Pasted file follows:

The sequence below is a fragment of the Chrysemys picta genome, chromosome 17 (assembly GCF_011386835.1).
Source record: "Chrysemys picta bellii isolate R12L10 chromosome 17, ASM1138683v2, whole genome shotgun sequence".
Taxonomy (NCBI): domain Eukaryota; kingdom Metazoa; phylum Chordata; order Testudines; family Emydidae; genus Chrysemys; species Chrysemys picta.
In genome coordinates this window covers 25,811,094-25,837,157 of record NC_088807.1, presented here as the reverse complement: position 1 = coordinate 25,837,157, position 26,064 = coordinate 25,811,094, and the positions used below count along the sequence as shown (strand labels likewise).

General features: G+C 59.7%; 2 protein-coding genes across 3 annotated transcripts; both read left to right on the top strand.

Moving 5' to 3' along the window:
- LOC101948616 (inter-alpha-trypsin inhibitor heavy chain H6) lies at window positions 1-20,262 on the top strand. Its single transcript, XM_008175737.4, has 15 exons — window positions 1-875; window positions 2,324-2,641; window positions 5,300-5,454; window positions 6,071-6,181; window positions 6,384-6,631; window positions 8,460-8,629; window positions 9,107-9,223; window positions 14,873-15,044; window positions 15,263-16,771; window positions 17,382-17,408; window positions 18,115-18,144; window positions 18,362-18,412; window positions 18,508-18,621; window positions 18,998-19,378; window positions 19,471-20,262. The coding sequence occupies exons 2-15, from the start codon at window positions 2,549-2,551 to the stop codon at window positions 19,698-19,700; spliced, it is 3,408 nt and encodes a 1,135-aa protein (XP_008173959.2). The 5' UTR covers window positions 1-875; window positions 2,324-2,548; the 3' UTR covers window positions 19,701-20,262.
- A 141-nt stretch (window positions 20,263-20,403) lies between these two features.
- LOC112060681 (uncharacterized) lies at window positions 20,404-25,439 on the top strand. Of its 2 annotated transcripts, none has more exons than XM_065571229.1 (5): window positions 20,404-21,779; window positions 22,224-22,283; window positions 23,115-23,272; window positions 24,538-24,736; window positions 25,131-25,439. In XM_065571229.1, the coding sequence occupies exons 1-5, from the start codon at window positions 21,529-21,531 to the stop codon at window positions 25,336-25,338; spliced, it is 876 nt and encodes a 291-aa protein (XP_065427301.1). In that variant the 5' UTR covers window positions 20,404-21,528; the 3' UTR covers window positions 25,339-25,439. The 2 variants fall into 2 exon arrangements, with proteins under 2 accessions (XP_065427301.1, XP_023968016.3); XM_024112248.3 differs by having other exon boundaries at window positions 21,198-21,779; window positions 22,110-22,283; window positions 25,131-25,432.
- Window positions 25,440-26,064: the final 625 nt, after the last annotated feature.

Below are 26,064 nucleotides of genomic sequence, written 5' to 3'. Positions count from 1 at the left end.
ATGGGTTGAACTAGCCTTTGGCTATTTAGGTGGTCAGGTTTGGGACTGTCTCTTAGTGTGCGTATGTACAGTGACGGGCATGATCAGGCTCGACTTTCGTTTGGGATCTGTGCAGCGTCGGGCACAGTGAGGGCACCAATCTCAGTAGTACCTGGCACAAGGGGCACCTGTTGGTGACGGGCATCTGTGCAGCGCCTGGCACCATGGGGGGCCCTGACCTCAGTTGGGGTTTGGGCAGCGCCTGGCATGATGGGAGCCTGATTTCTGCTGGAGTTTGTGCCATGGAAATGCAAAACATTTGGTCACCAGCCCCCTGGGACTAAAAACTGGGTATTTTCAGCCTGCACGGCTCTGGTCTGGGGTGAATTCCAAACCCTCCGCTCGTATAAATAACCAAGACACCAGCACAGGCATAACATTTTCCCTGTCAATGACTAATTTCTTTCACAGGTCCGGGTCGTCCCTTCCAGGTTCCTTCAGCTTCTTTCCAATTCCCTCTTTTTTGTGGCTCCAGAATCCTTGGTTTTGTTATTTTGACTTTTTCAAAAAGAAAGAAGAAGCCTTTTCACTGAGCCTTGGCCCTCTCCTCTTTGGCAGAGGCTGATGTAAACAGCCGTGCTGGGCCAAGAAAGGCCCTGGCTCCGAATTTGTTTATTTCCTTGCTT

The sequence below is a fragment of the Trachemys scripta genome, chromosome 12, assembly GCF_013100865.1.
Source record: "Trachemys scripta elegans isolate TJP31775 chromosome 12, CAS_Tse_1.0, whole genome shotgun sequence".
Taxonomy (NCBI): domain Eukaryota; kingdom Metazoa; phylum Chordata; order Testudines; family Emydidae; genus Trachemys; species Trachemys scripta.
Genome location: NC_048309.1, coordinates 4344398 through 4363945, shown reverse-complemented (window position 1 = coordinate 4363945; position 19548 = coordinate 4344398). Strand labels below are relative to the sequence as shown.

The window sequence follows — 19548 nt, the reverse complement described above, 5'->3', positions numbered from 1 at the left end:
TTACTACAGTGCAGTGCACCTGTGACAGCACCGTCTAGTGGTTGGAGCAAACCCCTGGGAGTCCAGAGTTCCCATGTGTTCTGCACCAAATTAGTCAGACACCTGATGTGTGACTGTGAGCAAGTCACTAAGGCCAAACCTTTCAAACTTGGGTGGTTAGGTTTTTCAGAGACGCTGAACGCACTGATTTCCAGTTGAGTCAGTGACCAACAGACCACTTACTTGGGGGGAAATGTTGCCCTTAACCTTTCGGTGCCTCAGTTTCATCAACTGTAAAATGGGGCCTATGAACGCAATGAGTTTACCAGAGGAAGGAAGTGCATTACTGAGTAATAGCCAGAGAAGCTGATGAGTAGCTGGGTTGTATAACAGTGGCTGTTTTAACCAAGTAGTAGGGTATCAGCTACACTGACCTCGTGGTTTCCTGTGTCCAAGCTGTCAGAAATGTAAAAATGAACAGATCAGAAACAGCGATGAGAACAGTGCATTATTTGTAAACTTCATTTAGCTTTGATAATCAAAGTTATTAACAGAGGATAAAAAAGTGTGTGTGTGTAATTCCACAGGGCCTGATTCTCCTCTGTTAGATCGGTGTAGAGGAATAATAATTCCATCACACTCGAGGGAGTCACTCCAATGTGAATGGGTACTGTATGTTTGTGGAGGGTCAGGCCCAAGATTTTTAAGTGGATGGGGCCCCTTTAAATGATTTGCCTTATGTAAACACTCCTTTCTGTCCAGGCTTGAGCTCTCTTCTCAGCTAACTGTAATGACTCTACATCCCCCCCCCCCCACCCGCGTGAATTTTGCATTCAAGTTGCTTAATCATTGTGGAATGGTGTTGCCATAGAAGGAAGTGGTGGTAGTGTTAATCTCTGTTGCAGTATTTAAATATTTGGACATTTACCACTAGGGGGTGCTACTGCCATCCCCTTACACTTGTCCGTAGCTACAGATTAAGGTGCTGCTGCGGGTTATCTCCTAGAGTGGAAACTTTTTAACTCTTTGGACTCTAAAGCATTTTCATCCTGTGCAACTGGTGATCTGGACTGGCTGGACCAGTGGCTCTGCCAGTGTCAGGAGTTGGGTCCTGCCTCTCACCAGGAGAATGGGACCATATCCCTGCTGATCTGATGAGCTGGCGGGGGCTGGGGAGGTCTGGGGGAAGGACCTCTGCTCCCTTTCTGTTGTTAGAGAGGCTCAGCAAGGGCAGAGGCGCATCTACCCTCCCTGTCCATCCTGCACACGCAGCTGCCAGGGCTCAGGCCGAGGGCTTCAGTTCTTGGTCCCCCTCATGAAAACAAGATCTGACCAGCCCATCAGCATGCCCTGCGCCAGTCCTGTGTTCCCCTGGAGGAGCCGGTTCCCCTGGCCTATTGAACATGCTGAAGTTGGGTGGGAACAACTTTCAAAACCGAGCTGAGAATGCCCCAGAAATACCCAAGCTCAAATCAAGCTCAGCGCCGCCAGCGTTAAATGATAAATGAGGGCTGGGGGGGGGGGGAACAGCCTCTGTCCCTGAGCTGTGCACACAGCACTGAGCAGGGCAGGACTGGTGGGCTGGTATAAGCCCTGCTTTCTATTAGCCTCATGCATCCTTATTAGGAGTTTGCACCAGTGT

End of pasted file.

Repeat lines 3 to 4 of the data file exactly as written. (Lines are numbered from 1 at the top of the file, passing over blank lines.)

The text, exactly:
Taxonomy (NCBI): domain Eukaryota; kingdom Metazoa; phylum Chordata; order Testudines; family Emydidae; genus Chrysemys; species Chrysemys picta.
In genome coordinates this window covers 25,811,094-25,837,157 of record NC_088807.1, presented here as the reverse complement: position 1 = coordinate 25,837,157, position 26,064 = coordinate 25,811,094, and the positions used below count along the sequence as shown (strand labels likewise).